About the Program
What is the Central Business District Tolling Program?
The Central Business District Tolling Program, or Congestion Pricing, is the nation's first comprehensive initiative to reduce traffic congestion and generate revenue for much-needed transportation improvements that will keep the New York City metropolitan region moving. Vehicles will be tolled for entering the Manhattan Central Business District (CBD).
Why is the MTA implementing Congestion Pricing now?
Congestion pricing is the law of the State of New York. In April 2019, the New York State Legislature passed the MTA Reform and Traffic Mobility Act, directing the Metropolitan Transportation Authority’s (MTA) Triborough Bridge and Tunnel Authority (TBTA) to develop and run the program in partnership with the New York City Department of Transportation and the New York State Department of Transportation.
Why was the Congestion Pricing law passed? Why is it needed?
The Manhattan Central Business District is one of the most congested areas in the nation. Traffic burdens everyone. It jeopardizes the economic strength of the region. It increases commute times, lessens worker productivity, raises the cost of deliveries and the overall cost of doing business, and delays emergency vehicles responding to situations where every second matters.
Congestion pricing will reduce traffic and its associated societal costs, charging drivers who enter the CBD. The revenue generated will be used to improve New York's transit system. Reducing vehicle congestion in the Manhattan CBD will benefit all drivers traveling to and near the area, with travel-time savings, improved travel-time reliability, reduced vehicle operating costs, and improved safety for all road users. CBDTP is a win for businesses, too: With less congestion and improved speeds, drivers can reach their customers more quickly and deliveries will be more efficient. Bus riders will benefit from faster and more reliable service. Reduced regional air pollution will provide an important benefit to all residents of the region, particularly for environmental justice populations who experience adverse health effects related to air pollution, such as asthma.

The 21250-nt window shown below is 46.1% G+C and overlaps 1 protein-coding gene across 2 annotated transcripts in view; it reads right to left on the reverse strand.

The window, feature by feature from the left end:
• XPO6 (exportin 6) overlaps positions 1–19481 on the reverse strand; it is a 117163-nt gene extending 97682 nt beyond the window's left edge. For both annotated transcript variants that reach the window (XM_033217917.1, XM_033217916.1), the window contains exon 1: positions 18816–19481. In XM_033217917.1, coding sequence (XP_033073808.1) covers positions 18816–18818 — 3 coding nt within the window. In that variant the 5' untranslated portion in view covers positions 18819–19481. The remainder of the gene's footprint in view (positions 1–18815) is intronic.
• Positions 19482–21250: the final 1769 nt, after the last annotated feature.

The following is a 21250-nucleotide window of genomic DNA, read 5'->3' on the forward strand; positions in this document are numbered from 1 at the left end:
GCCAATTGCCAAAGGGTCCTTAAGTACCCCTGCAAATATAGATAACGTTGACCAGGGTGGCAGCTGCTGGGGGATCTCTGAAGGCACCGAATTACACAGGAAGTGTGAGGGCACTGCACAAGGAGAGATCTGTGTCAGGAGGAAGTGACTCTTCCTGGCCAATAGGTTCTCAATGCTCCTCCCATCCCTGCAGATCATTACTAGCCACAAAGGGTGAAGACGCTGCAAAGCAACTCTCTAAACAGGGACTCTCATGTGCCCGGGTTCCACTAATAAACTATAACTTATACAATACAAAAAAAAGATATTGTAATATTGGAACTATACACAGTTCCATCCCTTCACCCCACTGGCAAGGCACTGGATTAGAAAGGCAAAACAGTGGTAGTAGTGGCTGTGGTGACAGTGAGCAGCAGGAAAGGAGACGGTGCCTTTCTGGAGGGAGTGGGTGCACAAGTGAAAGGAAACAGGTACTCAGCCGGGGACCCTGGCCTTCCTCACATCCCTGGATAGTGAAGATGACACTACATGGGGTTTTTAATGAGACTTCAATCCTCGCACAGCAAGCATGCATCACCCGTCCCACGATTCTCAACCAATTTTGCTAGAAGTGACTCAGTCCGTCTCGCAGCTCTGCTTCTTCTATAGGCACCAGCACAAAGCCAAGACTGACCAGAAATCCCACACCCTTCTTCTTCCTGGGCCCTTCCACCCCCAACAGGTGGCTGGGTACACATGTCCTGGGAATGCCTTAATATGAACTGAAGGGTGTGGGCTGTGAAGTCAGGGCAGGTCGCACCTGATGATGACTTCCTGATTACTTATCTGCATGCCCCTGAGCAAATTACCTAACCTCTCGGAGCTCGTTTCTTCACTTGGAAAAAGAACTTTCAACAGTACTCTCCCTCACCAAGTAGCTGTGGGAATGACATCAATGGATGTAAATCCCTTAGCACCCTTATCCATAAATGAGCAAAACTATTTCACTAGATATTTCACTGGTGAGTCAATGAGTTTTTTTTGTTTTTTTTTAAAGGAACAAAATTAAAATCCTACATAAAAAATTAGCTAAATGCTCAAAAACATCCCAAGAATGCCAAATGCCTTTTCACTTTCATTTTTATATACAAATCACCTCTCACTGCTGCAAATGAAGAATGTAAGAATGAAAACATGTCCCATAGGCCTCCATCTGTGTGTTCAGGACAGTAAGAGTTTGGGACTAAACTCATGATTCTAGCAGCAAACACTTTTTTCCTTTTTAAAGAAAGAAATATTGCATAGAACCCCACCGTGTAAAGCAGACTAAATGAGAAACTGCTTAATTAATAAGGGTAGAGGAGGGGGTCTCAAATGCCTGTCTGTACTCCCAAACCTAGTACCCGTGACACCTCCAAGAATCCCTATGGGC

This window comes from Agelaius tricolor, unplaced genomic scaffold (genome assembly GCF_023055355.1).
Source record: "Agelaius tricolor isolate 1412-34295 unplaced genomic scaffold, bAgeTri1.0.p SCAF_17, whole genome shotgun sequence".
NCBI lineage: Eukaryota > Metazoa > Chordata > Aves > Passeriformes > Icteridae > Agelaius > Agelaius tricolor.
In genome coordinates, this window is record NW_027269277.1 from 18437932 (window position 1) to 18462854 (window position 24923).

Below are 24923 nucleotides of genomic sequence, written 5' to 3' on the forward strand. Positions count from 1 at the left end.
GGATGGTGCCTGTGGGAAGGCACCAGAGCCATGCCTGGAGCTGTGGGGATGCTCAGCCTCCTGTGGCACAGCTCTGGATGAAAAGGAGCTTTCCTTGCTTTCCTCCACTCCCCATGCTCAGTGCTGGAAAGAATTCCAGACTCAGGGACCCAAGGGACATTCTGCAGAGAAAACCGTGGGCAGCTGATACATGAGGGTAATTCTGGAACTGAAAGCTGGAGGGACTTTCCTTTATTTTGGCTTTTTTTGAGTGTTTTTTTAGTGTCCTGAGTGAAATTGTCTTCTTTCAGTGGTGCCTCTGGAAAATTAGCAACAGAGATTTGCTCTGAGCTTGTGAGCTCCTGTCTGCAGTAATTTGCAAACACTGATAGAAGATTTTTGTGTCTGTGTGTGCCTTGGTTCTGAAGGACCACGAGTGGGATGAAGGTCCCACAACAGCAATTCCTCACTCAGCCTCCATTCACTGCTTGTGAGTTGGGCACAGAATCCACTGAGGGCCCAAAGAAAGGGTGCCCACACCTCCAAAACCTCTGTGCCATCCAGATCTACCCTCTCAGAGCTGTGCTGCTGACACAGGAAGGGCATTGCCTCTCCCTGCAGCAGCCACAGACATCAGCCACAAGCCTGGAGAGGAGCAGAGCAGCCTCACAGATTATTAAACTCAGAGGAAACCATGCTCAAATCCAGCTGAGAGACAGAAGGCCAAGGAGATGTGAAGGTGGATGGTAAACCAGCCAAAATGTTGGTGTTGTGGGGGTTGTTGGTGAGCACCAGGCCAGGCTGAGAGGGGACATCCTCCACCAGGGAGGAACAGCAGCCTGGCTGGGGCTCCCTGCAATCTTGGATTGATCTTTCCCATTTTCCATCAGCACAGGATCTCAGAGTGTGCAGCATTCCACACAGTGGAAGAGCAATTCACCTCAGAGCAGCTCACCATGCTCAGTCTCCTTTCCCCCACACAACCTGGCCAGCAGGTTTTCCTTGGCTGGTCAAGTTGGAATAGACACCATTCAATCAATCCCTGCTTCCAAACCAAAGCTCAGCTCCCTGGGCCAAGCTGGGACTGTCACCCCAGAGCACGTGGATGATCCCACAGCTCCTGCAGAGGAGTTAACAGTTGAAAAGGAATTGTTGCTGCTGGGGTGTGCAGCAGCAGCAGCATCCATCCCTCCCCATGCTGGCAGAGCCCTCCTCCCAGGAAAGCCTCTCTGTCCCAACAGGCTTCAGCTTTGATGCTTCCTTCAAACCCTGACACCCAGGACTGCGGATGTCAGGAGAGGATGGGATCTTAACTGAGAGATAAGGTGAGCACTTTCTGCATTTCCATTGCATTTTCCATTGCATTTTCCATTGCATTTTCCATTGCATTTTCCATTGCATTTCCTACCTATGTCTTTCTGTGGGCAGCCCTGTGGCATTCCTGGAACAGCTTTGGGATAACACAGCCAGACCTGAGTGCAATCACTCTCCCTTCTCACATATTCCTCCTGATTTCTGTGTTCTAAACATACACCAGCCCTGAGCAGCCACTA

What are the expected benefits?
The Central Business District Tolling Program is expected to deliver many benefits for New York City, including:
Reduced traffic in and around the Manhattan CBD
A regular source of funding to improve and modernize MTA subways, buses, and commuter railroads
Better air quality
Promoting equity by providing expanded access to the transit system
Reduced travel times
While a variety of congestion management strategies have been considered and evaluated over the past several decades, CBDTP is the only one that can both meaningfully reduce congestion and provided sustainable funding for transportation improvements. It’s a win for everybody on the move in the New York Metropolitan Area.
Which government agencies are involved?
CBDTP is a project involving three Project Sponsors: MTA Bridges and Tunnels (also known as the Triborough Bridge and Tunnel Authority, or TBTA), the New York City Department of Transportation (NYC DOT), and the New York State Department of Transportation (NYSDOT).
At the federal level, the Federal Highway Administration (FHWA), a division of the Department of Transportation, is also overseeing this initiative, pursuant to the Program’s acceptance into FHWA’s Value Pilot Pricing Program. Importantly, FHWA reviewed the Environmental Assessment completed by the sponsor agencies, and issued a Finding of No Significant Impact, or FONSI. This means that CBDTP is expected to have no significant negative impact on the human or natural environment.
How does it work?
Vehicles entering the Manhattan CBD tolling zone will be detected by the tolling system equipment and charged a toll. Customers will be able to use their E-ZPass tags as they do to pay tolls on other roads, bridges and tunnels today. For those who do not have E-ZPass, a bill will be sent by mail to the registered owner of the vehicle.
When does the Congestion Pricing begin?